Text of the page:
Book Review: Anders Zorn: Sweden's Master Painter

The new book Anders Zorn: Sweden's Master Painter is a career survey catalog published to accompany the exhibition that's now in San Francisco.

I hesitated to buy it (upper left) because I already have other Zorn books, but I'm glad I did. It's got faithful reproductions, well-written essays, and quite a few images that haven't been published before.

The text is by four authors, all Zorn experts, including a biographical essay by Johan Cederlund, director of the Zorn Collections in Zorn's hometown of Mora, Sweden. They discuss his experiences in America, his nudes, his portraits, and his place in Swedish culture. There's not much coverage of his technical methods or specific insights from an artist's point of view, unfortunately.

I was glad to see many of Zorn's watercolors included. Zorn painted exclusively in watercolor early in his career, and switched mostly to oil later on. Zorn picked the most difficult subjects for his watercolors, such as boatmen in open water, or portraits of children from life.

In Zorn's etchings, figures emerge from an atmosphere of slashing parallel strokes. The etchings were my first introduction to his work when I saw an exhibition of them back in about 1977. The etchings are well represented both in the exhibition and the catalog, with a chapter by James Ganz "Etching in the City of Light: Anders Zorn Among the Post-Impressionists."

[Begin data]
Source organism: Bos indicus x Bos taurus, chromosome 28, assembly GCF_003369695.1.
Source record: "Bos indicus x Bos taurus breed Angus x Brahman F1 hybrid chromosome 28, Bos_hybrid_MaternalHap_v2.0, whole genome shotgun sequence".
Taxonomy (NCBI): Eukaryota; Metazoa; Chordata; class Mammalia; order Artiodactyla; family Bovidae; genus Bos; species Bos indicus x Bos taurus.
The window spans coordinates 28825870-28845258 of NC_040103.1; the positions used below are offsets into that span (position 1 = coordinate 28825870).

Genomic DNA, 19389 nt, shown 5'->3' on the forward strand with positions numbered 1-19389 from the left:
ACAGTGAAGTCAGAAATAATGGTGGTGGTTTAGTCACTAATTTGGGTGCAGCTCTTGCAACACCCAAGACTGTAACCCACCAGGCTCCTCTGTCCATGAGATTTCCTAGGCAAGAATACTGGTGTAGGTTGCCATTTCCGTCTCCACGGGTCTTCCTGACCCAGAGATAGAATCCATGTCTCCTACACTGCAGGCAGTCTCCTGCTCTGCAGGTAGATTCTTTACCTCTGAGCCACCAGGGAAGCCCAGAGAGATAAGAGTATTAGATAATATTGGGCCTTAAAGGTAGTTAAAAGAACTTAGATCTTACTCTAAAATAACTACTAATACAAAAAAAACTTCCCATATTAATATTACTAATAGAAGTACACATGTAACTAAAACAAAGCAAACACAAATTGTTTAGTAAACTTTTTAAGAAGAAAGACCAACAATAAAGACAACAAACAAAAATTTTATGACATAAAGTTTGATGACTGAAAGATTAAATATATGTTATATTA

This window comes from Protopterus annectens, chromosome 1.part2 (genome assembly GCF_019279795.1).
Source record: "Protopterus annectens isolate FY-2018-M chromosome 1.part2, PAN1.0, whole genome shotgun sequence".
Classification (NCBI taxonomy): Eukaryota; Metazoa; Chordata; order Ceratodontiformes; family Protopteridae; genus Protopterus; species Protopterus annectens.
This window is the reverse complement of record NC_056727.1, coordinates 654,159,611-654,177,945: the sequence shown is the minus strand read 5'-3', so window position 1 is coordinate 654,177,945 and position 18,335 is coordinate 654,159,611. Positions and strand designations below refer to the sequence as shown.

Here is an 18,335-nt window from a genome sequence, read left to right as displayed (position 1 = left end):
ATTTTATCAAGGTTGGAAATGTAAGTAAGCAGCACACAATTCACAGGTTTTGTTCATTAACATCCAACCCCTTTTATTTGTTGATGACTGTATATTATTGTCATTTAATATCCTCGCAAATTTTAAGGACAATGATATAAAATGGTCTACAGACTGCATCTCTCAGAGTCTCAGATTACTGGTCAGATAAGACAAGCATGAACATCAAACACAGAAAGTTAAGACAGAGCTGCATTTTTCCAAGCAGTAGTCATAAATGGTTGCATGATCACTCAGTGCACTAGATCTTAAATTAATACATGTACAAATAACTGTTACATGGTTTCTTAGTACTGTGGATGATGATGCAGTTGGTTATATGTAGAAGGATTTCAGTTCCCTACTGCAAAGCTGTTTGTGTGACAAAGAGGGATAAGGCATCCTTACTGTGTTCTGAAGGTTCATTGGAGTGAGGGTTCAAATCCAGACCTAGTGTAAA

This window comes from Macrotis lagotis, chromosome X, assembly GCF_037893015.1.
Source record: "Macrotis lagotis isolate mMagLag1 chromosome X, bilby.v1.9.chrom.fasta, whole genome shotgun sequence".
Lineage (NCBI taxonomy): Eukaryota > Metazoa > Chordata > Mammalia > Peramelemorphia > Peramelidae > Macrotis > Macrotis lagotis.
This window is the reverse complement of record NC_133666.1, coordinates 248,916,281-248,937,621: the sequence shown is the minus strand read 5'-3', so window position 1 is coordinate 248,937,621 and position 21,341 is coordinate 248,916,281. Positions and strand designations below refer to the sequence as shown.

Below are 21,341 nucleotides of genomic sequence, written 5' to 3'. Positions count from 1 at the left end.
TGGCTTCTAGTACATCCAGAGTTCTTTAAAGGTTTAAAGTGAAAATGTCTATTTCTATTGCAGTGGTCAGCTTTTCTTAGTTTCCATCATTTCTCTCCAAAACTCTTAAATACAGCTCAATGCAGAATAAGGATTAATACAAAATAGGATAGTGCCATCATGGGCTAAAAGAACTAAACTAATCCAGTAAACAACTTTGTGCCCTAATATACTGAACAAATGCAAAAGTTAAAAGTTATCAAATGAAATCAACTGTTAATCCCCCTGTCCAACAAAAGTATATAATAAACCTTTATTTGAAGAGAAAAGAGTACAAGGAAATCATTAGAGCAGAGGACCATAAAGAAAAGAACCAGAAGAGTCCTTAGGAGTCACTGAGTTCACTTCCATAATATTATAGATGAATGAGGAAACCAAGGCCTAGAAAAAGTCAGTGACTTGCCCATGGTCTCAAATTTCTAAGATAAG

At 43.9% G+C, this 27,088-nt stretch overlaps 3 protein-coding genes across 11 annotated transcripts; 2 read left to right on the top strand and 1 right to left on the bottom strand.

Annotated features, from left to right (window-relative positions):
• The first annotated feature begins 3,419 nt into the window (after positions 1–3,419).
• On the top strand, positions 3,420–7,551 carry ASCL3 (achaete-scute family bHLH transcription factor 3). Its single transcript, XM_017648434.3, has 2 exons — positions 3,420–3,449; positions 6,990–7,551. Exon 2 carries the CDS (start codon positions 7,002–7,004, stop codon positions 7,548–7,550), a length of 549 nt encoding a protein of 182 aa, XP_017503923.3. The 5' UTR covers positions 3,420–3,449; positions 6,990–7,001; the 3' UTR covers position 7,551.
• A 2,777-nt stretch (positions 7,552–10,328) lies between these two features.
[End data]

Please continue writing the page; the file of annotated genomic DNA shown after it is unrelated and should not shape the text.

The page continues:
The book is hardbound, 9x12 inches, 224 pages, with many large reproductions, something many art book publishers neglect to offer.
Book: Anders Zorn: Sweden's Master Painter
Exhibition: at the Legion of Honor Museum in San Francisco until Feb 2, and will then travel to the National Academy in New York, opening at the end of February, 2014.
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